LA SALLE, Ill. | There's a rush of excitement among Trinity Catholic Academy's fourth-graders when Ron Burdon enters their classroom.
Burdon, the Agriculture in the Classroom coordinator for the La Salle County Farm Bureau Foundation, begins assigning students tasks needed to complete that week's agriculture science project.
One student runs to collect water. Another begins pouring cornstarch into sealable plastic bags. Combine those ingredients with a drop of oil and some food coloring, microwave for a minute and, if you're lucky, there will be corn-based plastic in the bag once it has cooled and dried.
"It's science; we're not sure if everything's going to work," Burdon said. "So it's called an experiment."
For the past nine years, Burdon has been visiting fourth-graders around La Salle County to teach them a little bit about agriculture.
"Our kids are in an agriculture community, but they don't learn about it," Burdon said.
Jeff Hartman, manager of the La Salle County Farm Bureau, said the bureau's board of directors began to realize in the 1990s that fewer children in the community were growing up with a connection to the county's agricultural base. They began the Ag in the Classroom program, which is funded through Farm Bureau fundraisers and state and federal funding, in 1999.
"With less people coming from the farm, one day these children will be decision makers and they need to be educated about agriculture and where food comes from," Hartman said.
It took a little while for the farm program to catch on, but now many school districts in the area participate.
"The foundation was set by the previous coordinators and Ron has taken it to a different level," Hartman said.
During a recent session in Trinity Catholic Academy in La Salle, the fourth-grade students almost all said they had been in cornfields before but most of their experiences were limited to corn mazes.
"My mom grew up on a farm, but we don't talk about that," said Logan Griggs, 9, after class.
Hartman said the program is focused on fourth-graders because that age group has reached the maturity level to comprehend the topics.
Throughout a session Burdon exposed students to basic science terminology as well as agriculture-specific knowledge.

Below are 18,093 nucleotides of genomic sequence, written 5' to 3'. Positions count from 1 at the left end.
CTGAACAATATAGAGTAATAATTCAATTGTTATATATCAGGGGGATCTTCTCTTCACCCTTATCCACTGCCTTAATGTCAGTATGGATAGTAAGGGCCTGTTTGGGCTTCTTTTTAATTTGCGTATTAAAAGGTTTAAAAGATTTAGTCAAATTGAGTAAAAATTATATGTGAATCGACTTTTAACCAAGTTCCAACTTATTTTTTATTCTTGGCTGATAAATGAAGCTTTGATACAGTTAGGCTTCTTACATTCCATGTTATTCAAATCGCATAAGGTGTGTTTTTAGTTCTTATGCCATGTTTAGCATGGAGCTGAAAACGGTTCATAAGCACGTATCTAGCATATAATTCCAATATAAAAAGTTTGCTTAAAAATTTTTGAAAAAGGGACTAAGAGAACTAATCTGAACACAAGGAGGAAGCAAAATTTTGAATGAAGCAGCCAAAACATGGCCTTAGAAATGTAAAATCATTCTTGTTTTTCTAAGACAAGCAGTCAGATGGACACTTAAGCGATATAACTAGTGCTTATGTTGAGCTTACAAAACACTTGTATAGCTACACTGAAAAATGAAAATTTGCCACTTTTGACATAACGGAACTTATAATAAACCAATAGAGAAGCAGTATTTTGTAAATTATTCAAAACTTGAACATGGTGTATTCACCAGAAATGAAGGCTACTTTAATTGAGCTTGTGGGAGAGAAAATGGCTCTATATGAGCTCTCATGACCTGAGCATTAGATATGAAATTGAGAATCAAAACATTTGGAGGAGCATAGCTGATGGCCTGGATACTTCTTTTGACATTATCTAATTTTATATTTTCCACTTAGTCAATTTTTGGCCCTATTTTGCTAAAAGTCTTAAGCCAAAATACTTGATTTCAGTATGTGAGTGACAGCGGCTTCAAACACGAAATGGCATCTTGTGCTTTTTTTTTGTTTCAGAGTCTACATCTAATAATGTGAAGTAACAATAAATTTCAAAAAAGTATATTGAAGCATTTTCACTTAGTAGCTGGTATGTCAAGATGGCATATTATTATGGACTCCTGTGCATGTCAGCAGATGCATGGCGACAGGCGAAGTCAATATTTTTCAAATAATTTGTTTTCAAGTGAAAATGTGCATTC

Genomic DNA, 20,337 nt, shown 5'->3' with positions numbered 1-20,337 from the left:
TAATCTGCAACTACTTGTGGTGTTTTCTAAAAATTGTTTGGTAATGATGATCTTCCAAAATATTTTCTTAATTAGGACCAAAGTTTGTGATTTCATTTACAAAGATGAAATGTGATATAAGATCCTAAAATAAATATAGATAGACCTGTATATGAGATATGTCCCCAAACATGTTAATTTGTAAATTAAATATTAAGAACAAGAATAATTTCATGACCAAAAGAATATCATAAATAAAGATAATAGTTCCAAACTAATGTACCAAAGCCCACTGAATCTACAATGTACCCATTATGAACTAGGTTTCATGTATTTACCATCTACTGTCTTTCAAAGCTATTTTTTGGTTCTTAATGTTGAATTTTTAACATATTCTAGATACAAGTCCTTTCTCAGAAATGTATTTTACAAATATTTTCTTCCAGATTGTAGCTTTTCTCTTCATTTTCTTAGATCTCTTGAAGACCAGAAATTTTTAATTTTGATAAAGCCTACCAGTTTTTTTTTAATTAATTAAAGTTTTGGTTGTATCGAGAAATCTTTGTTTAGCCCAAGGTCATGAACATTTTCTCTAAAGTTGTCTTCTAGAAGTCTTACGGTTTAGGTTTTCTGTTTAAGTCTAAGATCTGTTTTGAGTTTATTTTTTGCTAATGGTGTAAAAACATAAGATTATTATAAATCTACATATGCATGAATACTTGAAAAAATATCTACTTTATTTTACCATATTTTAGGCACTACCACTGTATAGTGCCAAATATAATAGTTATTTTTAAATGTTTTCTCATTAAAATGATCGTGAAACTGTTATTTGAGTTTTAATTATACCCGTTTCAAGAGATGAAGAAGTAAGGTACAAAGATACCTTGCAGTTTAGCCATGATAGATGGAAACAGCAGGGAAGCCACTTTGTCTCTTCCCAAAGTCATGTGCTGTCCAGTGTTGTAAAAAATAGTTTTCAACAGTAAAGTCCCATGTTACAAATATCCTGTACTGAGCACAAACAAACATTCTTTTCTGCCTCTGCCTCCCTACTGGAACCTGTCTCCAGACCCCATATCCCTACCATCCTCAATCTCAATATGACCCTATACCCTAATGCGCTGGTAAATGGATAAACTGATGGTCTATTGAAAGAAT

During that visit, corn was the subject of the day. From corn stalk to husk to tassel, students learned about each piece of the plant and that only one ear of corn grows on each stalk, at least in most cases. There are more than 4,000 uses for corn, from food products to wrinkle-free clothes, he said.
TCA fourth-grade teacher Stacey Decker said, "The kids are really engaged."
Burdon managed to work in some more topical content along with the basic agricultural science. He touched upon a bit of geopolitics and economics as he discussed how the use of ethanol can reduce dependence on foreign oil, among other topics.
He explained how much corn syrup, basically sugar, is in soda.
"Fifty-six percent of the corn in this country is used for this," he said holding up a plastic bottle of colored corn syrup. He noted it's not healthy to drink too much of it.
The students also learned about the differences between oil-based and corn-based plastic products.
"Biodegradable means it breaks down with rain water," Burdon said during a demonstration that showed how corn-based packing peanuts quickly dissolve unlike their Styrofoam predecessors.
Burdon explained to students that waste is building up around the world, including vast amounts of old plastic that ends up in landfills and floating around the ocean. The plastic used in bottles and bags can take hundreds of years to break down, he said.
"We're a plastic world and we throw it all away and we don't care," Burdon said.
He briefly discussed the dangers of BPA in plastic, as well.
Generally, Burdon visits each class five times per school year with a different subject each visit.
"I hope you learned something about agriculture that you didn't know," he told the Trinity students on his last visit.
Lauren Phillips, 10, was among those lamenting the end of the agriculture sessions.
"You actually make our Monday fun," she said.
Over the course of the five weeks, students completed a number of projects, ranging from soy crayons to ice cream.
"It was very fun and our whole class likes doing it," Phillips said.